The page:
WHERE'S HARRY? "Like most disaffected chess players who discovered go late in life, I can only wonder where my game might be if I had learned to play in grade school," mourns David Bogie. "I was ten or eleven years old. Billy Crawford and I let his big brother slaughter us without mercy for years and I have hated chess since then. I tried to fool myself into enjoying it for decades before being shown go. The impact of 'Hikaru no Go' is tangible even in Boise, Idaho. But what if we had a phenom the likes of Harry Potter who played go?"
THE TRAVELING GO BOARD: Report from the 2006 WAGC
By Thomas Hsiang 8d
The 2006 World Amateur Go Championship (WAGC) was held May 28-31 at "Huis Ten Bosch", a Dutch-style resort near the city of Sasebo, the second largest city in Japan's Nagasaki Prefecture. A total of 68 countries participated, making it the largest WAGC event ever.
Joey Hung 8d of Fremont, CA, represented US and came away with a hard-fought 6th place. Joey cruised through his first five rounds, losing only to the 13-year old prodigy from Hong Kong, Nai-san Chan, before running into the Finnish 5 dan, Vesa Laatikainen. Trailing from the very beginning, Joey fell further behind in the mid-game, but then launched a fierce fight-back in the last stage of the game. The game turned in his favor during the final 20 moves, when his opponent made the final mistake; the 1/2-point win assured Joey that he would be a prize-winner as a top-ten finisher.
The traditional Asada Fighting Spirit Award went to Laatikainen, a consensus choice who defeated Russia, Hong Kong, and Brazil's Alexandre de Souza, another former insei, in addition to his heroic showing against Joey.
Two new special prizes were offered this year by the governor of Nagasaki prefecture and the mayor of Sasebo. They were given to the oldest player, Mladen Smud from Croatia, and Panama's Edgar Escobar who managed to keep smiling despite being winless for two years in a row.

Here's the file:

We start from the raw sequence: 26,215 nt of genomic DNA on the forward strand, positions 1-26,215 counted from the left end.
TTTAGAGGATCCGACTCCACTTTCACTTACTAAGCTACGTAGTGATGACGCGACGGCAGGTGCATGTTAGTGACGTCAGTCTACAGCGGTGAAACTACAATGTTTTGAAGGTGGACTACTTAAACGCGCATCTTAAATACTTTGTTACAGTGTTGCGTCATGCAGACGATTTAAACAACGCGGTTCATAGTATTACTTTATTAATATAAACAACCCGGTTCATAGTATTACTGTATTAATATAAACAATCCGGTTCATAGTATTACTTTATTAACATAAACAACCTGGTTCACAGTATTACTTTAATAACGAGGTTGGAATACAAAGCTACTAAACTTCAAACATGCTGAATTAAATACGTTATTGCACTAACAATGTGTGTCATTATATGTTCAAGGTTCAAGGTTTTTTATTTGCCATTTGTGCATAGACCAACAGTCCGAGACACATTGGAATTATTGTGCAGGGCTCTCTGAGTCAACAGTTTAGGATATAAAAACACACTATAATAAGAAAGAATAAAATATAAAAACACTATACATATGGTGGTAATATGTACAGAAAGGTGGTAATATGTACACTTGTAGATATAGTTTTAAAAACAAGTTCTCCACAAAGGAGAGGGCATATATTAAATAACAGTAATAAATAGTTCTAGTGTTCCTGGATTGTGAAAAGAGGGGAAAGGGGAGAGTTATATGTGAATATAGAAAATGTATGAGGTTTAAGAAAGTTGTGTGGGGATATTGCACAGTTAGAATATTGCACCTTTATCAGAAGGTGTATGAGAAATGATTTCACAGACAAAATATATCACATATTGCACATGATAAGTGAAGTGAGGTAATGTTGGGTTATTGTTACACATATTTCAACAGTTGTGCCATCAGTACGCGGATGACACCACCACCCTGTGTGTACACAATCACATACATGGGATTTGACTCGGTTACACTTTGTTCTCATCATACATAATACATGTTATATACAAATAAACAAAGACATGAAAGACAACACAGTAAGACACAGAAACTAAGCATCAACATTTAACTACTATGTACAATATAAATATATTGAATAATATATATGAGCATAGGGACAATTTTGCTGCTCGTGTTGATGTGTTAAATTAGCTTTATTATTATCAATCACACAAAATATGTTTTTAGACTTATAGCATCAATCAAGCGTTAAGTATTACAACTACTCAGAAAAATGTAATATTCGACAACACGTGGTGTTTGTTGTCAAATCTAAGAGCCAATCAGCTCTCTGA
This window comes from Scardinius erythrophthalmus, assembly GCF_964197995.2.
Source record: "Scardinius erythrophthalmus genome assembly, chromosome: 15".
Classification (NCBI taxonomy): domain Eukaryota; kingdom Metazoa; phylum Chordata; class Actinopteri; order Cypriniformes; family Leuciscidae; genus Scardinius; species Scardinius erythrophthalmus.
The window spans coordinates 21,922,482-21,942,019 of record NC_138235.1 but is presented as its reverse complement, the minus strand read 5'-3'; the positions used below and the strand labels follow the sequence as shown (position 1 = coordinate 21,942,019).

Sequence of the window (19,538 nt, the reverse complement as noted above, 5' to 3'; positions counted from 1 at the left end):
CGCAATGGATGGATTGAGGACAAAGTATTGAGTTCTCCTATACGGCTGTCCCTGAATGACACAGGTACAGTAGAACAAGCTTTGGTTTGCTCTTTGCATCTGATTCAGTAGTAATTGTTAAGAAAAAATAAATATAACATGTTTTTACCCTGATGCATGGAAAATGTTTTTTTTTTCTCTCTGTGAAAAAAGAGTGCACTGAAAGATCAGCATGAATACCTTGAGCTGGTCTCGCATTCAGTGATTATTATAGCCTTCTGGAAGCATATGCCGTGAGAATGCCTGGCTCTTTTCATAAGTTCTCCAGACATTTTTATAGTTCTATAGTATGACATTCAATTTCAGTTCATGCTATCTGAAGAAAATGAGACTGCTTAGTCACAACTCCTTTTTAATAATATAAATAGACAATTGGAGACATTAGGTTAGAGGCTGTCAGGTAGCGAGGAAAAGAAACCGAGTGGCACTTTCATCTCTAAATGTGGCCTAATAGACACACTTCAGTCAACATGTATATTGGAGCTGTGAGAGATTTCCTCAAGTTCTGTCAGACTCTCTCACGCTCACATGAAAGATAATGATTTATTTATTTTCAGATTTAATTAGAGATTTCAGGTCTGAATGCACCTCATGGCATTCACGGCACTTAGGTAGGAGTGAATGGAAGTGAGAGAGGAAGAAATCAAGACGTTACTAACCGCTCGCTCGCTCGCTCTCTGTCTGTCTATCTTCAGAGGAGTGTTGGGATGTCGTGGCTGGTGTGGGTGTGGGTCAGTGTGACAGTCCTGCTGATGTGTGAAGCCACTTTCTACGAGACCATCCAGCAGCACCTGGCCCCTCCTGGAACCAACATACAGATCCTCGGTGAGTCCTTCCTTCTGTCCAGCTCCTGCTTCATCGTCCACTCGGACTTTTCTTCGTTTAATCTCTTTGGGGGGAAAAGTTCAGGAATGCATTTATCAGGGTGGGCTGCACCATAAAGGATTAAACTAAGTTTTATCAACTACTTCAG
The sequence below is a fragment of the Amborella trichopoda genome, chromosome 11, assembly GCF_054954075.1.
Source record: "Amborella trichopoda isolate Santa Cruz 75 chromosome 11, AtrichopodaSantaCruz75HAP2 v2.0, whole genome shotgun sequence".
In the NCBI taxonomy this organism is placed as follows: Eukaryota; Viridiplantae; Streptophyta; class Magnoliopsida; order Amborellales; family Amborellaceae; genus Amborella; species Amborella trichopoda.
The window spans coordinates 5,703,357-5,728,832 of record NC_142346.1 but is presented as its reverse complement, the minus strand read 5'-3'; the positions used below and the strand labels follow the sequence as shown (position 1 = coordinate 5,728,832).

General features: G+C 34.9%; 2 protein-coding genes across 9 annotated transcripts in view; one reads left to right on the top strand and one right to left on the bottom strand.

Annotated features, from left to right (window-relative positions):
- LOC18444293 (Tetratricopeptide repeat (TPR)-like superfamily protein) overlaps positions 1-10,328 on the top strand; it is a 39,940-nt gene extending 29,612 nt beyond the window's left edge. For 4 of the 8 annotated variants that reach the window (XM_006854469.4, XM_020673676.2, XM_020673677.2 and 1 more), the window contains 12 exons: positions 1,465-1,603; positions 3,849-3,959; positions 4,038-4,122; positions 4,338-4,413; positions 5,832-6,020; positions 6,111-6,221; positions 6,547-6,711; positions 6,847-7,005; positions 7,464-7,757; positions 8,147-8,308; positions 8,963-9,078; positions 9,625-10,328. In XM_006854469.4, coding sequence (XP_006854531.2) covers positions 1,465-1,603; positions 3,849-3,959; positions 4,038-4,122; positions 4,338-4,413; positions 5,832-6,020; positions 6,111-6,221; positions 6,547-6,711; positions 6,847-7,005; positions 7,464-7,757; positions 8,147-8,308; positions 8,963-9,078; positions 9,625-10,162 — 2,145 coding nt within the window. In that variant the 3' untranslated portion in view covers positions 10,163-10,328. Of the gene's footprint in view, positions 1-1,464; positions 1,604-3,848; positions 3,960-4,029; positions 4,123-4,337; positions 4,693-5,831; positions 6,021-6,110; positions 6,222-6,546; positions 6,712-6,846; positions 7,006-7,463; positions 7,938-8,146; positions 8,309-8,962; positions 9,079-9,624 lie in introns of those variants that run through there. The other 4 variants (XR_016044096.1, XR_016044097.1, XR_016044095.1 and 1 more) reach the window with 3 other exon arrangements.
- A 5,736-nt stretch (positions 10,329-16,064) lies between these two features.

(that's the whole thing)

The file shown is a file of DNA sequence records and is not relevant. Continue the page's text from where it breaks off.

Preceding the WAGC, the International Go Federation (IGF) held its annual Board Meeting and General Meeting on May 26. As an IGF Director, I participated in both meetings.
The biggest news at IGF this year was the progress in the planning of the "Intellympiad" event. As reported last year, IGF has joined force with bridge, chess, and draughts (checkers) in forming the International Mind Sports Association (IMSA) with the specific missions to run an Olympic-style mind-sports event. The International Olympic Committee (IOC) earlier this year agreed to allow us to use the term "Intellympiad", and the General Association of International Sports Federations (GAISF) agreed to sanction this event. The current plan is to hold the first Intellympiad in Beijing in 2008, immediately after the summer Olympics and the Paralympics. At the IGF meeting, China, Japan, and Korea all promised to strongly support this event; AGA and EGF will also be active participants.